Hawaiian Retreat Is Like 'Living in a Treehouse'

For Steve and Irene Au, selling their treehouse-like home in Kailua, HI, is a long goodbye.

Four decades ago, the couple purchased a plot of land on a steep site for $125,000. The husband, an architect and planner, designed the four-story wood home, which went up in three months. In 1977, the two moved in.

Over the years, the couple raised two adopted children and four foster kids, planted fruit trees, and woke up with the sun.

Now, with Steve Au turning 82 this year, the two are ready to move on. "We will miss it," Au says. "But at the same time, this house marks a major chapter in our life. And we are willing to pass this on to whoever this is that can find value in living as we do."

Along with taking in ocean views from every room, that means living in a "minimally designed house," he says. "The footprint is very small, but the views are magnificent."

Sadly, we couldn't confirm this with a personal visit, but based on the photos, we certainly agree. The sparkling turquoise sea along with the Mokulua islands below are a breathtaking sight. And the beach itself, popular with tourists, is a 10-minute walk down the hill.

The 1,223-square-foot, three-bedroom home is quirky: The bedrooms have no doors (the bathrooms do) with the levels creating privacy instead. There isn't a whole lot of storage. And with four floors, there are a lot of steps.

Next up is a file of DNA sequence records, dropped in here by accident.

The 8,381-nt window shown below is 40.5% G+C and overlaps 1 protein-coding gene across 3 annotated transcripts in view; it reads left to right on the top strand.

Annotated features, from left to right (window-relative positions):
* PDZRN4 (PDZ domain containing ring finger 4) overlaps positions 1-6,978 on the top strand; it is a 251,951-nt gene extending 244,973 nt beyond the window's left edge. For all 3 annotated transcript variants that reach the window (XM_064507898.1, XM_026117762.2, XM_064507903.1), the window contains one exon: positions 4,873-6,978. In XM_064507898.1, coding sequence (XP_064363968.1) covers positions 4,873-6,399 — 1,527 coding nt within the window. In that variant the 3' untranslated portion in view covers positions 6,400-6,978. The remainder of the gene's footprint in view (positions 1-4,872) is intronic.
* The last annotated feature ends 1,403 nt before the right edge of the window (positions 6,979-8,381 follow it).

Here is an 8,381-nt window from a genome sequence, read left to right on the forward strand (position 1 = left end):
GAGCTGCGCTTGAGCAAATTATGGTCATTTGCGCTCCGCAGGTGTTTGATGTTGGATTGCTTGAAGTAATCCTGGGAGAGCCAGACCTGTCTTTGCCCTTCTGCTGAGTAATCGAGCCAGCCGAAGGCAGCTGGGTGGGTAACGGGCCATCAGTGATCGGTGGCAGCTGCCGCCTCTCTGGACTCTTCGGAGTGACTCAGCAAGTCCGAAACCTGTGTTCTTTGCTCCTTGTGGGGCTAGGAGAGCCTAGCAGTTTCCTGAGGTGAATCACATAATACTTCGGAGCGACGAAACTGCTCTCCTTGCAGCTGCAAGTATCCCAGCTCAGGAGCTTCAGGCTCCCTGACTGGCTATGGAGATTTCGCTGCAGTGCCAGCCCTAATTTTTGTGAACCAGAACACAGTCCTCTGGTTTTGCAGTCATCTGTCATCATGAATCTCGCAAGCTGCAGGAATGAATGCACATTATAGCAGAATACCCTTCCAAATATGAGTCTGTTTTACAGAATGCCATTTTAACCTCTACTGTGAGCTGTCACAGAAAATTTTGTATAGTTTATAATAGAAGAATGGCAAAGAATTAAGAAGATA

"It's like living in a treehouse," listing agent Lynn Young Soldat says of the vertical design and the 25 species of trees surrounding the house made of cedar. "The home is rustic, it's weathered, it's raw."

The tropical retreat comes with a backyard garden yielding star fruit, guavas, mangos, papayas, figs, avocados, and more. The garden was lovingly tended by Irene Au.

Au would drive around the hillside Lanikai neighborhood, picking up grass cuttings and fallen leaves to use as mulch for the 1-acre property. Behind their house is preservation land.

"There was maybe half an inch of soil," she recalls. "Below that was clay, and below that was blue stone, a very hard rock. We did it slowly."

She adds, "We feel blessed to be living here and enjoying the fruit of our labor of many, many years."

Now it's time for all their work to pay off. When the house initially went on the market last year it was spruced up with fresh paint, carpets, and new appliances. Since then, the list price has dropped from $3.8 million to the current $2.96 million.

The stunning setting and the unique design caught the attention of the media, and The Wall Street Journal featured it as its House of the Day in November.

But for the Au family, it's been the home of a lifetime.